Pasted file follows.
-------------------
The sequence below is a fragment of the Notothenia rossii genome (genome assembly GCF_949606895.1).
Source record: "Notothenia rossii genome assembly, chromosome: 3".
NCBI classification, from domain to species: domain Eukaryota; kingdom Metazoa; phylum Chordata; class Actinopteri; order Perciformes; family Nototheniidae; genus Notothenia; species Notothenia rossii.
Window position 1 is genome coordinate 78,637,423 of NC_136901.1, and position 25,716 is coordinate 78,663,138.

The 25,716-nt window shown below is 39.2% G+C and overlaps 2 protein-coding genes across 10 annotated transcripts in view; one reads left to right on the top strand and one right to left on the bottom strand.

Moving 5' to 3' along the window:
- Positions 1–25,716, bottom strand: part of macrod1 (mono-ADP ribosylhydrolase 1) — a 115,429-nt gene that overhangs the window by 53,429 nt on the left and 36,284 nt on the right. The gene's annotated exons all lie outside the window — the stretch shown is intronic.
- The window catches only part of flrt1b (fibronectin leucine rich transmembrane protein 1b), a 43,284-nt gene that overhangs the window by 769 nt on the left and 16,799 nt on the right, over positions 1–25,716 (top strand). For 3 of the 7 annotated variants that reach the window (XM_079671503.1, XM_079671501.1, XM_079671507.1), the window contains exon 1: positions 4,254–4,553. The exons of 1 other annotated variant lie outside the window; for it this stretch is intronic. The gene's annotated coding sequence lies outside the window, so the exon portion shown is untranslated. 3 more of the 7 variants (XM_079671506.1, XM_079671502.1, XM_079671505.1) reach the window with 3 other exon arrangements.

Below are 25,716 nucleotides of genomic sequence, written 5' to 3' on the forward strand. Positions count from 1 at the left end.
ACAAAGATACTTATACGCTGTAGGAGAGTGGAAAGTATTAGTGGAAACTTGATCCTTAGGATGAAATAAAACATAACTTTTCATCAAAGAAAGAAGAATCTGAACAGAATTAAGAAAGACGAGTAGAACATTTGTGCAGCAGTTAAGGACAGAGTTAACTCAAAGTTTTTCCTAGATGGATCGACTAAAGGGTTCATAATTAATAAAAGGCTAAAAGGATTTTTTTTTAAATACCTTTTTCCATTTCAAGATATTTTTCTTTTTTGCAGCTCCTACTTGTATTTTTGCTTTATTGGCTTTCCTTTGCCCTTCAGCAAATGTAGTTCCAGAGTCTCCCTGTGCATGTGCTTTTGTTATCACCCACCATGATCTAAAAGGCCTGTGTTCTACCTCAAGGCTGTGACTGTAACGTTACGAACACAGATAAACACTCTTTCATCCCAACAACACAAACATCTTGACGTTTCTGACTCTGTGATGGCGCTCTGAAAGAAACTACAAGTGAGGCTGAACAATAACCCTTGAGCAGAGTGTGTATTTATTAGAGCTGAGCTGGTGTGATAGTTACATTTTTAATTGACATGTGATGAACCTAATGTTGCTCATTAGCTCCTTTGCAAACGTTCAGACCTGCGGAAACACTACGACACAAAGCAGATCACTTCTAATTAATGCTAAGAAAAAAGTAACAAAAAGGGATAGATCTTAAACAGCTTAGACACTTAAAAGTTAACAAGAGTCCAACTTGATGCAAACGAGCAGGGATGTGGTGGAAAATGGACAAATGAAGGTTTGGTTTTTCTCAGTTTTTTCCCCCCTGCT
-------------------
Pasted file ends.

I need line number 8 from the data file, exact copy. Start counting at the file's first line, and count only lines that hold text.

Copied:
- The window catches only part of flrt1b (fibronectin leucine rich transmembrane protein 1b), a 43,284-nt gene that overhangs the window by 769 nt on the left and 16,799 nt on the right, over positions 1–25,716 (top strand). For 3 of the 7 annotated variants that reach the window (XM_079671503.1, XM_079671501.1, XM_079671507.1), the window contains exon 1: positions 4,254–4,553. The exons of 1 other annotated variant lie outside the window; for it this stretch is intronic. The gene's annotated coding sequence lies outside the window, so the exon portion shown is untranslated. 3 more of the 7 variants (XM_079671506.1, XM_079671502.1, XM_079671505.1) reach the window with 3 other exon arrangements.